Unfortunately, this also got caught up in the political ideology of deregulation and public expenditure cost-cutting with the result that
a) nobody has a statutory duty to monitor ensure that this legislation is actually complied with, and
b) nobody, neither the Environment Agency nor local authorities nor anybody else, has been allocated the proper resources to enforce the law.
In particular, it has been left unclear whether the Environment Agency or the local authorities are responsible for the prosecution of fly-tippers. In practice, local authorities must respond to the concerns of local voters. The Environment Agency is not under any such democratic pressure.
You might argue that commonsense suggests that it ought to be the police who should have the statutory duty to investigate and prosecute these criminal offences. Fly-tipping can be part of a pattern or organised crime and when it gets seriously out of hand, it will involve highly toxic and hazardous waste.
But the outcome of successive governments’ fashion for deregulation and their refusal to face up to the true cost of combating fly-tipping and illegal waste disposal is that the matter has been dumped on under-resourced local authorities.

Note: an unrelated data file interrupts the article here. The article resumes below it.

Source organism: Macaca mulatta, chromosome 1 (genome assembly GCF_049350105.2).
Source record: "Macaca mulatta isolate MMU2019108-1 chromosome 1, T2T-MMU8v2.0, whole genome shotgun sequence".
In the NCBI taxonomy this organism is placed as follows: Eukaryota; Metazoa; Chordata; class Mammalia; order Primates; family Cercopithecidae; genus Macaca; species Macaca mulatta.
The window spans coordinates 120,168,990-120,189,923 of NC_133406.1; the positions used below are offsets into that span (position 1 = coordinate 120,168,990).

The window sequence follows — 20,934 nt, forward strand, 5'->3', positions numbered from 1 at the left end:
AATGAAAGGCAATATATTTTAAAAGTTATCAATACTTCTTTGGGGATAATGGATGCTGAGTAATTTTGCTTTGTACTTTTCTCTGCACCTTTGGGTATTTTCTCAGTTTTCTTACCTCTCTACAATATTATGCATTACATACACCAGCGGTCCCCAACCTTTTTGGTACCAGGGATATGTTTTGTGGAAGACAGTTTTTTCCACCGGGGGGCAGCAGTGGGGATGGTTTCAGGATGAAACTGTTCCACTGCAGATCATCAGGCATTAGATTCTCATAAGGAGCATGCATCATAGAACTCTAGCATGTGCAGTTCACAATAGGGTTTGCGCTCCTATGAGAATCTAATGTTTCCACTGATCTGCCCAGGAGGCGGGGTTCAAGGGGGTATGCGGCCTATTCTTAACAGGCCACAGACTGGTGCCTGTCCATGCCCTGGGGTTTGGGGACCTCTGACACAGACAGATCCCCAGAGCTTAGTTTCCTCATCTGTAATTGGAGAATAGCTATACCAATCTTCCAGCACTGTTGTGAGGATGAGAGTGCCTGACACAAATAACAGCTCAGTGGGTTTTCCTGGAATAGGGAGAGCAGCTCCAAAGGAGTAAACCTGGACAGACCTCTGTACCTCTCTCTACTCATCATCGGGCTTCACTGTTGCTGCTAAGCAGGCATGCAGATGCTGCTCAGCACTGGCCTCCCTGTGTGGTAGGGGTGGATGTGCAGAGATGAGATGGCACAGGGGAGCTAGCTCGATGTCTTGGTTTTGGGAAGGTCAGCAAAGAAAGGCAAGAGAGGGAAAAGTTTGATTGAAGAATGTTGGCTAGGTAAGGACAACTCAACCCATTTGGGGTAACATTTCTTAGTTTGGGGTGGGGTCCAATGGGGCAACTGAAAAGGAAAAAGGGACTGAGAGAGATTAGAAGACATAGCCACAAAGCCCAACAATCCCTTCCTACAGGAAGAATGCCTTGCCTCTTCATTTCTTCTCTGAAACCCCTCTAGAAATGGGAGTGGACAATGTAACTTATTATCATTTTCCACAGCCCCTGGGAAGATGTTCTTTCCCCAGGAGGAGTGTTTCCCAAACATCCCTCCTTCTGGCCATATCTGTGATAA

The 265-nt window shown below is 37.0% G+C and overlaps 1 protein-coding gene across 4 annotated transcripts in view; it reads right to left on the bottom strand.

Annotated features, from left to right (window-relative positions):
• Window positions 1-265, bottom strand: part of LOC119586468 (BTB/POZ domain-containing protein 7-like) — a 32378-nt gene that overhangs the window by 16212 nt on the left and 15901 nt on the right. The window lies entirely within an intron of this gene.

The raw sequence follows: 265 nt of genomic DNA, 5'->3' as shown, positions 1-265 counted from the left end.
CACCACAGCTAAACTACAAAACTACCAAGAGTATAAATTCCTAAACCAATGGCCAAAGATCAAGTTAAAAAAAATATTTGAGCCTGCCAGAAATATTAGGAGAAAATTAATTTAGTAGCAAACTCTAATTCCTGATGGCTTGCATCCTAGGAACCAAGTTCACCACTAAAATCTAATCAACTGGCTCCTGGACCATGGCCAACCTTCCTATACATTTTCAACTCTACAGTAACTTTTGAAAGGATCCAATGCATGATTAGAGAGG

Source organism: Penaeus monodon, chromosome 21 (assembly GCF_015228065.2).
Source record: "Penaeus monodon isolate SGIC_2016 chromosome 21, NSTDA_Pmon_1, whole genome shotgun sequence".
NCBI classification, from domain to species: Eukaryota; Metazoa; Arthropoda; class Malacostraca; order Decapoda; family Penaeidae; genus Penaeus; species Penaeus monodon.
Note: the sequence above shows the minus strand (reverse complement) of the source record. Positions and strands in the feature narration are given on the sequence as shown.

It is a national issue, with about a million cases reported each year, and an untold number unreported incidents. It is a much bigger issue than one just for local councils to deal with, yet without the political will at national level to deal with it effectively at source, matters will only get worse.
- Labour’s get-tough policy with fly-tippers looks a bit of a mess
- Actions will speak louder than words in Wild West Croydon
- Council condemned for “scandalous” inaction on fly tipping
- Fly-tipping more than doubled in Croydon since 2010
- Exclusive readers’ offer: a free glass of wine for diners at Albert’s Table
- Special readers’ offer: 25% off meals at PizzaExpress Purley
Coming to Croydon
- Mythical Maze stories, Crystal Palace Maze, Aug 27
- David Lean Cinema: Frank, Aug 28
- Upper Norwood Library well-being groups, Aug 30
- David Lean Cinema: The Two Faces of January, Sep 4
- David Lean Cinema: Fading Giglolo, Sep 6
- Thornton Heath Festival, Sep 7
- Stop the Incinerator Quiz Night, Sep 8
- David Lean Cinema: Camille Claudel, Sep 11
- Warlingham rugby dinner with international Richard Hill, Sep 12
- Soul Symphony Community Choir sessions, Sep 16-Dec 23
- Norwood Society Talk: War Memorials, Sep 18
- David Lean Cinema: Chef, Sep 18
- Cinema Ruskin film show, Sep 20
- Open House London weekend, Sep 20-21
- David Lean Cinema: A Night At The Cinema in 1914, Sep 22
- Activity to Work back-to-work workshops, Sep 23
- David Lean Cinema: Jimmy’s Hall, Sep 25
- Streatham Common 6M race, Sep 27
- Norwood Society Talk: From Fire Station to Theatre, Oct 16
- Cinema Ruskin film show, Oct 18
- Norwood Society Talk: Lambeth’s Archives, Nov 20